20 June St Jerome to St Donat

Meeting at the Vendôme station for the just-after-7 train we were a group of three.   Needless to say there was a bit of catching up on sleep as we headed to St Jerome.    It was satisfying to see the cycling path out in the farm fields once we were beyond Laval.   The same three had done that fine bit of cycling a couple of weeks earlier.

We had the obligatory cappacinos at the café terrace at the kilometre 0 arch of the Petit Train du Nord near the old railroad station.    It was still nippy and we moved to the outdoor table with the most sun.

Heading north there are a few street crossings but it seems everyone in St Jerome is aware of cyclists and there was courtesy all round.   We first caught sight of the Rivière du Nord after a small tunnel.   It is where the river falls in a fantastic set of rapids.   The water level is still rather high, making them all the more impressive.  

From there the river changes character many times from buccolic, to rolling water, to grassland islands, swinging back and forth from the path.   The first railway station we came upon was Prévost.   Its large quai had a rectangular string of fleur de lys banners strung in the air.   I imagine it will frame an entertainment stage for the St. Jean.  At the next station, Piedmont, an adjoining building had an excellent exhibition of artworks from local artists, two print makers, one photographer.  And they offered tea.

A bit later we crossed over short sturdy railroad bridge that traversed a tributary.

Taking a side path we investigated.   Its name might be Rivière Durocher.  Upstream it had a stepping ladder of chutes at the bottom of which was a wide pool.   A swimming stop for sure.  Soon the railway grade became a constant climb for quite a few kilometers.   Thankfully there were long shady stretches while the river dropped down into a gorge.   One could hear it but not see it.  In the future it would be interesting to take a hiking trail down to the river's edge.  The top of this long climb is through a cut of solid rock, nearly fifty feet in depth.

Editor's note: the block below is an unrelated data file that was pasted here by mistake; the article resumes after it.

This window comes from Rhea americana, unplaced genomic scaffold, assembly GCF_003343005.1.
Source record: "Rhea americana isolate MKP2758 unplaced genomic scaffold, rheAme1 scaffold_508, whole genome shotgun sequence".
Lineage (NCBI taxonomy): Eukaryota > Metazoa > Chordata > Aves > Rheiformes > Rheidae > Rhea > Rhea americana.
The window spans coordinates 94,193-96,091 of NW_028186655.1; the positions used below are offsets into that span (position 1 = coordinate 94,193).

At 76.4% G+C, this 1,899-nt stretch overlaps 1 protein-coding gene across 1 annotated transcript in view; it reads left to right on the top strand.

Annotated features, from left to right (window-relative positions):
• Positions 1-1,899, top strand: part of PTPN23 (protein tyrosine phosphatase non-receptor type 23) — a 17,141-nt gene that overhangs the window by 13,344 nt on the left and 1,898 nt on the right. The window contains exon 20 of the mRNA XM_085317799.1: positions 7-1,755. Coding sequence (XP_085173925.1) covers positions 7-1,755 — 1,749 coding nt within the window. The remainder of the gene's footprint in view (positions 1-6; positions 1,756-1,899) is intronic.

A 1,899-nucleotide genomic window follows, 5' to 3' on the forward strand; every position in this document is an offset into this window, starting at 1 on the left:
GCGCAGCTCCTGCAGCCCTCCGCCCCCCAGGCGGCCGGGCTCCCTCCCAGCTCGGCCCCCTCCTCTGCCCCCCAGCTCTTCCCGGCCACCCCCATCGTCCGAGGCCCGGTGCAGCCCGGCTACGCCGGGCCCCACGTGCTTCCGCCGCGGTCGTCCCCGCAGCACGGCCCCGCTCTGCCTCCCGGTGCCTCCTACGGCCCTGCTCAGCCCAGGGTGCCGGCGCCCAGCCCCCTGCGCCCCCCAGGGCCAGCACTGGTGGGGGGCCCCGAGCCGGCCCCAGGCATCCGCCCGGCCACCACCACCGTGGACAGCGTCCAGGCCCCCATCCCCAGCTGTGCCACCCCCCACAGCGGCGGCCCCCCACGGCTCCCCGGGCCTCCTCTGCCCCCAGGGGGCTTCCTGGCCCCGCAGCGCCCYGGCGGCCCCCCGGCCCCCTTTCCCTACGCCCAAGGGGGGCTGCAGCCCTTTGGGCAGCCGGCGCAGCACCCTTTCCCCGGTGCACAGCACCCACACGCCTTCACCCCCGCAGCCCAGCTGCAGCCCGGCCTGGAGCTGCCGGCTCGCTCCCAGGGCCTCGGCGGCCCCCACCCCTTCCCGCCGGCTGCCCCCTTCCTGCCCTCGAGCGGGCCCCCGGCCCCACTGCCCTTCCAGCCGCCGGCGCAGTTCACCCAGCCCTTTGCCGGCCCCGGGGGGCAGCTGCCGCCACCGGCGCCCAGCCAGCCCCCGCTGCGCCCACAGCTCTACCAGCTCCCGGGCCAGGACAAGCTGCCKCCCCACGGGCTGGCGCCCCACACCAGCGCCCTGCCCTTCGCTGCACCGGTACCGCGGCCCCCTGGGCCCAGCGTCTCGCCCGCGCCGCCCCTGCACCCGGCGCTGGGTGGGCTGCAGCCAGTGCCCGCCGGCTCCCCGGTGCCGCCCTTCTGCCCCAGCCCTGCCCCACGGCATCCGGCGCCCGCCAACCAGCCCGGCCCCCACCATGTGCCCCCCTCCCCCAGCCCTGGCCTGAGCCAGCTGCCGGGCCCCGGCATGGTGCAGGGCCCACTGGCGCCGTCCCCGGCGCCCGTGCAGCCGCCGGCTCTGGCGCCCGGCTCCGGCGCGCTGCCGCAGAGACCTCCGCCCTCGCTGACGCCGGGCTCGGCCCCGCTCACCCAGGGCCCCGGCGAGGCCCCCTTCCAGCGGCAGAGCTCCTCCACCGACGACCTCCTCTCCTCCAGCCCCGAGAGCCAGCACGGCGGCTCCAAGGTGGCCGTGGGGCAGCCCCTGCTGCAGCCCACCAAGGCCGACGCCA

Then the trail swings around a large lake with the highest Laurentian mountains being a backdrop on the far side.  We had hoped to have lunch in Val Morin's restaurant next to the cycle path but it was closed.   So on we sped to St Donat.   There we found a plethora of lunch eateries.

The weather was changing.   The clear skies we had all morning were no longer.   And some of the cloud banks looked quite dark.   So the return was for the most part a flying glide and very quick.   Whenever we had a level section or slight uphill it seemed as if we were not moving at all.   At kilometre 23 on the way back I looked to the right in the near woods and much to my surprise there was a young deer running alongside, a little bit startled to have seen me.    A quick whistling tune seemed to calm both our nerves.

It sprinkled for about 10 minutes, nothing to amount to anything.   We were back in plenty of time for the 4:50 train.

H.S. Tibbs

Minute Book Account



  1. Nice description of the ride Tibby, however I am pretty sure we had lunch in Val David, not St Donat.


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